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What Escape Rooms Tell Us about Success

Wednesday, October 18, 2017 9:41 AM | Kevin Smith (Administrator)

by Erin Lavery, VP-Marketing

Escape Rooms are creating quite a buzz in the corporate teambuilding space. If you’ve missed this craze, Escape Rooms are a chance for teams to get together, try to problem-solve their way out of a locked room by separating real clues from delightfully tricky red herrings, and also learn about their communication and influencing styles under pressure. The goal is to escape the room in less than 60 minutes. Or . . . is it?

At the ATD-MAC Summer Social, MAC members took on Escape This in Madison. At the social afterwards, I asked a handful of participants, “Did you succeed?” I heard “No, we didn’t get out of the room.” and “Yes, with 5 minutes to spare.” And, yet, not one person asked me the most important question “How are you defining success?”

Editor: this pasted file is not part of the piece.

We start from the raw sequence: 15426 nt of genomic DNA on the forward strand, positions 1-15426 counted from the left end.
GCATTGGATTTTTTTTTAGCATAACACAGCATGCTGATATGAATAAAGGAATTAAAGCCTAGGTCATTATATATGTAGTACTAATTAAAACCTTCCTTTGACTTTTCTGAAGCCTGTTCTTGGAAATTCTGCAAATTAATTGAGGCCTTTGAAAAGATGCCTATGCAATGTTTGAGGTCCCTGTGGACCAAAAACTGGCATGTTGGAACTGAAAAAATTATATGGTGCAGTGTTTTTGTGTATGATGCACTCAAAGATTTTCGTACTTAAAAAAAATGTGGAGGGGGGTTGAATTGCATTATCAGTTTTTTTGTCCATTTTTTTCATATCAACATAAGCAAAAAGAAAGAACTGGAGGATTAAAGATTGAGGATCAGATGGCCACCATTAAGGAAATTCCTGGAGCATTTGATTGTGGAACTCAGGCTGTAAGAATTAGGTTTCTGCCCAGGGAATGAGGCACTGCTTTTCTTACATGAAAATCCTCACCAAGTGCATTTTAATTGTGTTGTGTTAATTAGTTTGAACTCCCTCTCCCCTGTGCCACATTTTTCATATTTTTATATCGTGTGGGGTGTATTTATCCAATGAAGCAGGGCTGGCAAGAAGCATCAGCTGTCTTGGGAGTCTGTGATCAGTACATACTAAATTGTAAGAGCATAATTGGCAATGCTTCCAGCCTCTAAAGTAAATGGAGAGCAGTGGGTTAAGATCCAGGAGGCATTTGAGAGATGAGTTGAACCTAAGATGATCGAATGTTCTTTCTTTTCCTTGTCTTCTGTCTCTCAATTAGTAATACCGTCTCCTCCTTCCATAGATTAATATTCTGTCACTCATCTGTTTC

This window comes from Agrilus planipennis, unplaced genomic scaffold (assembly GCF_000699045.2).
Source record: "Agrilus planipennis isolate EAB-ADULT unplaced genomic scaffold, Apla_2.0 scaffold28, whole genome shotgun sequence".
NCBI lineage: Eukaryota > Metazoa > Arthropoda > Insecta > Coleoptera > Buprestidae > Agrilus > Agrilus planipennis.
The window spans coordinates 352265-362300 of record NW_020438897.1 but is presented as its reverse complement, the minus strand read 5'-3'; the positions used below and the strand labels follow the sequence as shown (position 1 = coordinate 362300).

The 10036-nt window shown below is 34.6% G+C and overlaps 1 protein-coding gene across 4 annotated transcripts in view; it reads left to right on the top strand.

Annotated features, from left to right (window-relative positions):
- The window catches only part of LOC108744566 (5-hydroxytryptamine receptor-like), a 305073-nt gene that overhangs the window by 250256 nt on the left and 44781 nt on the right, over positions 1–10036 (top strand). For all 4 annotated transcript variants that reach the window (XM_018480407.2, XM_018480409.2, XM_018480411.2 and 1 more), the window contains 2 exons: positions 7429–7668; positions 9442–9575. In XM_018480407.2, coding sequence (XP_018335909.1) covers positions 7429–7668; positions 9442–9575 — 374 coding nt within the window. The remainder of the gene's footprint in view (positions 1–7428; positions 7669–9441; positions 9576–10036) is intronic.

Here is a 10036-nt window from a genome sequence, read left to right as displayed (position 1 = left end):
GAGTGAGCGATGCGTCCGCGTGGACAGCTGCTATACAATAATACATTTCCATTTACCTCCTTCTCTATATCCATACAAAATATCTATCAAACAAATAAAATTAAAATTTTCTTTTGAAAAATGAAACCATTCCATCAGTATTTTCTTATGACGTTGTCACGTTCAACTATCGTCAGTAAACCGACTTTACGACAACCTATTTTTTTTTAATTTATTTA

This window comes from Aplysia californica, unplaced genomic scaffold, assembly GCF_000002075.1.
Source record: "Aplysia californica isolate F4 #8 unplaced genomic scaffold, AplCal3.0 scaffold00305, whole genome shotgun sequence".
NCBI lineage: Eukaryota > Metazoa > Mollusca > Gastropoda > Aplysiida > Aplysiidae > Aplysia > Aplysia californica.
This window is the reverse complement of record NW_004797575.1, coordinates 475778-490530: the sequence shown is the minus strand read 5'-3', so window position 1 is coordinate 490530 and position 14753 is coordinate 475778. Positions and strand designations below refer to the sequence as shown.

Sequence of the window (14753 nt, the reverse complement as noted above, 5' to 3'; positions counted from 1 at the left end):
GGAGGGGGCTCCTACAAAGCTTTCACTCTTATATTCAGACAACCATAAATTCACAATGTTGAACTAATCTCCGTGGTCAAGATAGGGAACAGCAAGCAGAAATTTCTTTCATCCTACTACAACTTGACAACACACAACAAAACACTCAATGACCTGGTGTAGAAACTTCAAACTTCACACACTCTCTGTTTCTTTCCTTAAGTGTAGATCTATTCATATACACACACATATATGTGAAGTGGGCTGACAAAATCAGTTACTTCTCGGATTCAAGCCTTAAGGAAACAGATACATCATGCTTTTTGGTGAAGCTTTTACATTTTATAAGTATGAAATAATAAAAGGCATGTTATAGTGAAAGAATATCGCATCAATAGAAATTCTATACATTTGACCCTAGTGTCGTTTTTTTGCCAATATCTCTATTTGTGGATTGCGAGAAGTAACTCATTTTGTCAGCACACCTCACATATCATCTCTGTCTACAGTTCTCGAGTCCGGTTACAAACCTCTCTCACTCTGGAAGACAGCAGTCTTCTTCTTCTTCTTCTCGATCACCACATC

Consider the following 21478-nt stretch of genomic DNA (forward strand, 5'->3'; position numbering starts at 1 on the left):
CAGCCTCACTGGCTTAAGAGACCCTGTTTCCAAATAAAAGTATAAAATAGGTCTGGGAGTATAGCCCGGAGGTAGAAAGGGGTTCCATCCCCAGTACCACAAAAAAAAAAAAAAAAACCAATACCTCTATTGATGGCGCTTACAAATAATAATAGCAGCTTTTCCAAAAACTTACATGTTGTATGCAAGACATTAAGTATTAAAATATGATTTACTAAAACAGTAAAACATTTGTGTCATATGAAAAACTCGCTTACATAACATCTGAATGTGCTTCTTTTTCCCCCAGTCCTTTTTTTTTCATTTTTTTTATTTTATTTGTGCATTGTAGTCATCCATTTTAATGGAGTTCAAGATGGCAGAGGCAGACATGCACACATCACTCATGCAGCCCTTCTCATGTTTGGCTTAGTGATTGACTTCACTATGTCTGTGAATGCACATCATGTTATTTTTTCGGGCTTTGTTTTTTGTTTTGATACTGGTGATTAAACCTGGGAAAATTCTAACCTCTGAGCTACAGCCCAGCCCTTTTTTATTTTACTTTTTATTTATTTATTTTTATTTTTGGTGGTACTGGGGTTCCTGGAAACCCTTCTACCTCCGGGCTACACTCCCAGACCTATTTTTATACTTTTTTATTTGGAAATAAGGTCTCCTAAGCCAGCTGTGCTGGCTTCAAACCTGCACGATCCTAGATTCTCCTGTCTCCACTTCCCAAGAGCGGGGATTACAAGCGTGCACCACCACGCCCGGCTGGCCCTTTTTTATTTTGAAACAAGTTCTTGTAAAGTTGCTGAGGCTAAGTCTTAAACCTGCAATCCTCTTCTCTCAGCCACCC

As learning and development specialists, the question at the forefront of all our work should always be “What does success look like?” This is not a question to ask as an afterthought; it’s THE question.

I hear you; you’re saying “Come on, Erin, the goal of an Escape Room is to escape.” Is it? Maybe success is escaping in 60 minutes . . . maybe 20 minutes. Or, maybe success is learning the names of everyone in the group. Maybe success is asserting my opinion in a group setting at least once. If I am claustrophobic, maybe success is just showing up!

One of the greatest errors we make in our profession is assuming that our learners, clients, teams, and colleagues are all defining success the same way. If you want great learning, great outcomes, and great design, start with the question “What does success look like?” and use the answer as a light to illuminate the right action. That way, you aren’t wasting your time on those delightfully tricky red herrings.



by Erin Lavery, VP-Marketing

Erin is a Learning & Development Specialist focused on Leadership Development at UW Health. She holds a Master of Science in Adult and Continuing Education Leadership through the University of Wisconsin – Milwaukee as well as a Bachelor of Arts degree in German Literature and Pedagogy from Calvin College. In addition, Erin is a certified trainer for Development Dimensions International and Crucial Conversations as well as a certified Life Coach for students with disabilities. Erin currently serves as the VP of Marketing for the ATD-MAC. 

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